UPDATE: 6:55 a.m. EDT — Former London mayor Boris Johnson announced Thursday that he is not running for the leadership of the Conservative Party, effectively taking himself out of contention to replace David Cameron as the next prime minister.

UPDATE: 4:45 a.m. EDT — Home Secretary Theresa May spoke about Brexit while announcing her run to succeed David Cameron, saying that there will be no second EU referendum.

"The result means that we face a period of uncertainty that needs to be addressed head on," she said about the Brexit vote.

Original story: 

Theresa May and Boris Johnson are set to announce Thursday that they are in the running to replace David Cameron as leader of the U.K's Conservative party and prime minister of Britain. Cameron announced his decision to step down after the U.K. voted in favor of a Brexit last week.

Home Secretary May, who will make the announcement first, said she would put a high-profile leave campaigner in charge of a new Brexit department. May, who has been home secretary since 2010, wrote in the Times newspaper that she was capable of "uniting Britain" and mending the gap exposed by the Brexit result.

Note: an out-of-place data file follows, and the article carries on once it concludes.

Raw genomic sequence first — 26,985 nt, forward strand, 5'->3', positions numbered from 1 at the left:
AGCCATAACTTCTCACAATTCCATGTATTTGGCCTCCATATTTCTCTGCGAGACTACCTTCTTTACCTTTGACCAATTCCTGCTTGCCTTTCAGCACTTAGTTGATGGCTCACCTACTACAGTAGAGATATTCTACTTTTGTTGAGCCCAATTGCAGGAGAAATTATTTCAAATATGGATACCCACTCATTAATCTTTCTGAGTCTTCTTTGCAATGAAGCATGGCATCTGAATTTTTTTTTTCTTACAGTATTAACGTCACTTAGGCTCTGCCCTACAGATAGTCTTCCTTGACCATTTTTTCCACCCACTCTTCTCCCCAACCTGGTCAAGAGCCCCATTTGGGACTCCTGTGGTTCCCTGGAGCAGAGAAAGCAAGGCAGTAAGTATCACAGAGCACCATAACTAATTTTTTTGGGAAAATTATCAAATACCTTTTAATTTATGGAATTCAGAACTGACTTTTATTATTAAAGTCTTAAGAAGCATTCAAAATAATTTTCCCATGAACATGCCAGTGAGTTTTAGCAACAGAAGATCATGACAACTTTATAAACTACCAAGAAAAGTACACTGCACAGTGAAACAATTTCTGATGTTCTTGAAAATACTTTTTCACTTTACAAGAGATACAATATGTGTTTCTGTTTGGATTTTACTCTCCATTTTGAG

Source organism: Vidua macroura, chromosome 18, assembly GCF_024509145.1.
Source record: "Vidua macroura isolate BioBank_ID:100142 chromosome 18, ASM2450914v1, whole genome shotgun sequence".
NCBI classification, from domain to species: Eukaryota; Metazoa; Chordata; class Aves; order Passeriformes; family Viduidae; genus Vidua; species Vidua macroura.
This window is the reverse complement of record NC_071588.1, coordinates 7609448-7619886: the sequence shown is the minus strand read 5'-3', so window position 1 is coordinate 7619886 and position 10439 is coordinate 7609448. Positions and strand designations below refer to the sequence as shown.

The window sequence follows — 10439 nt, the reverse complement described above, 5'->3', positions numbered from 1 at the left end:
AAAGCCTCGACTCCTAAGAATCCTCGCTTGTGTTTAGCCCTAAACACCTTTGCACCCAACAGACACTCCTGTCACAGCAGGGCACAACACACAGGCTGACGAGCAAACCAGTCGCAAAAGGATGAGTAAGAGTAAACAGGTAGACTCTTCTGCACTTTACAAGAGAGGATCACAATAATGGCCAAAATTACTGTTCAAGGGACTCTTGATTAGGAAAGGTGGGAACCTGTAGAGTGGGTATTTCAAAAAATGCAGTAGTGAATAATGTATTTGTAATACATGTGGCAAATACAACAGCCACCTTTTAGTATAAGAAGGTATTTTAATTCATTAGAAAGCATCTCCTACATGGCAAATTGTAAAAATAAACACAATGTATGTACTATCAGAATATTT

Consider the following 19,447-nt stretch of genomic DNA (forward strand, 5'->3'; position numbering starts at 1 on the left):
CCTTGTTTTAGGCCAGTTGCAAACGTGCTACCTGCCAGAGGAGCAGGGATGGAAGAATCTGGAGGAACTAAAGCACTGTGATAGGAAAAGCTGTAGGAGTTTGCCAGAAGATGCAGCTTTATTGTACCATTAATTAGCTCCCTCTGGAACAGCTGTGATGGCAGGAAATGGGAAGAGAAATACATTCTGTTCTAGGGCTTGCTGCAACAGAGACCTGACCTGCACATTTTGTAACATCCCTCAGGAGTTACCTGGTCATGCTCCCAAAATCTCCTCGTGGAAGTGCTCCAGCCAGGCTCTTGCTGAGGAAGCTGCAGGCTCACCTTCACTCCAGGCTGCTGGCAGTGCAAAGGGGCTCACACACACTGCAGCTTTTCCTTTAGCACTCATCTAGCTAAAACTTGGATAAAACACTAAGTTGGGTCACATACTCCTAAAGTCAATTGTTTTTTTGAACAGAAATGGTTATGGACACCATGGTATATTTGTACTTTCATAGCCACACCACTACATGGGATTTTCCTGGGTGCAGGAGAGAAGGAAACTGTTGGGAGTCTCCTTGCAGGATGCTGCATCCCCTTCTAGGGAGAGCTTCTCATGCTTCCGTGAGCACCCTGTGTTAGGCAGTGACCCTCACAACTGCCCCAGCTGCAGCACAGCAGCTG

"Following last week's referendum, our country needs strong, proven leadership to steer us through this period of economic and political uncertainty, and to negotiate the best possible terms as we leave the European Union," she wrote.

Former London mayor Johnson, who successfully led the campaign to leave the EU, will make his own declaration just half an hour before the deadline for nominations closes. He is expected to show an "optimistic vision" for the country after the Brexit vote, saying that leaving the EU will be an opportunity to "believe in ourselves and the values of our country," BBC reported. Johnson is reported to have the support of 100 members of the parliament for the contest to succeed Cameron.

Work and Pensions Secretary Stephen Crabb has also announced his leadership, promising a "One Nation" Conservatism. Crabb says he believes that he has the capability to heal the "bad blood" in the Conservative Party since the EU referendum.

"I really worry about the future of our divided United Kingdom," Crabb wrote in an article in the Daily Telegraph setting out his agenda. "We will enact the British people's wishes on the EU."

"The verdict was clear; there is no going back. A second referendum is out of the question. What the country needs now is a clear direction, not further instability,' he added.